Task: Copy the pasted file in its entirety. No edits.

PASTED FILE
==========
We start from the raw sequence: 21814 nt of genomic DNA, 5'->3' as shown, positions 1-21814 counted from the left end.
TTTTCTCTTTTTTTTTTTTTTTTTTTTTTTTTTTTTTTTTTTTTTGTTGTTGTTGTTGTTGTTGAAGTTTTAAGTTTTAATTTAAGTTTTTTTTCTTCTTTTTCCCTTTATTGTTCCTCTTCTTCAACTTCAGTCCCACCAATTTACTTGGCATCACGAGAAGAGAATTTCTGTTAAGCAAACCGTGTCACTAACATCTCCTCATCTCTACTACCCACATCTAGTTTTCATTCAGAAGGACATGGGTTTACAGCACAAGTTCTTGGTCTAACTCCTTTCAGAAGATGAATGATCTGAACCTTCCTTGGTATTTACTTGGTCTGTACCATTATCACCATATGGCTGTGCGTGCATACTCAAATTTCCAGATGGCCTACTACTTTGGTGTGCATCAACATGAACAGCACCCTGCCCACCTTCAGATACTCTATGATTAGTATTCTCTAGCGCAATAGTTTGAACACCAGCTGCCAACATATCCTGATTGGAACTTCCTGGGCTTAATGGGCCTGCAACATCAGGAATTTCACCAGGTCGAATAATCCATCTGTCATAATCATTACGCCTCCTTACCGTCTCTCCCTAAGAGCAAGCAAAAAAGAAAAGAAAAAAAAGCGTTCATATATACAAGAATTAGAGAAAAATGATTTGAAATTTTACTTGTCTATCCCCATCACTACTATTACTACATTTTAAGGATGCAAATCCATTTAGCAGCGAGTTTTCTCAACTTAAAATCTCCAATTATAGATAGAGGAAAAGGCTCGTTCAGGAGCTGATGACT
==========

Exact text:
We start from the raw sequence: 21814 nt of genomic DNA, 5'->3' as shown, positions 1-21814 counted from the left end.
TTTTCTCTTTTTTTTTTTTTTTTTTTTTTTTTTTTTTTTTTTTTTGTTGTTGTTGTTGTTGTTGAAGTTTTAAGTTTTAATTTAAGTTTTTTTTCTTCTTTTTCCCTTTATTGTTCCTCTTCTTCAACTTCAGTCCCACCAATTTACTTGGCATCACGAGAAGAGAATTTCTGTTAAGCAAACCGTGTCACTAACATCTCCTCATCTCTACTACCCACATCTAGTTTTCATTCAGAAGGACATGGGTTTACAGCACAAGTTCTTGGTCTAACTCCTTTCAGAAGATGAATGATCTGAACCTTCCTTGGTATTTACTTGGTCTGTACCATTATCACCATATGGCTGTGCGTGCATACTCAAATTTCCAGATGGCCTACTACTTTGGTGTGCATCAACATGAACAGCACCCTGCCCACCTTCAGATACTCTATGATTAGTATTCTCTAGCGCAATAGTTTGAACACCAGCTGCCAACATATCCTGATTGGAACTTCCTGGGCTTAATGGGCCTGCAACATCAGGAATTTCACCAGGTCGAATAATCCATCTGTCATAATCATTACGCCTCCTTACCGTCTCTCCCTAAGAGCAAGCAAAAAAGAAAAGAAAAAAAAGCGTTCATATATACAAGAATTAGAGAAAAATGATTTGAAATTTTACTTGTCTATCCCCATCACTACTATTACTACATTTTAAGGATGCAAATCCATTTAGCAGCGAGTTTTCTCAACTTAAAATCTCCAATTATAGATAGAGGAAAAGGCTCGTTCAGGAGCTGATGACT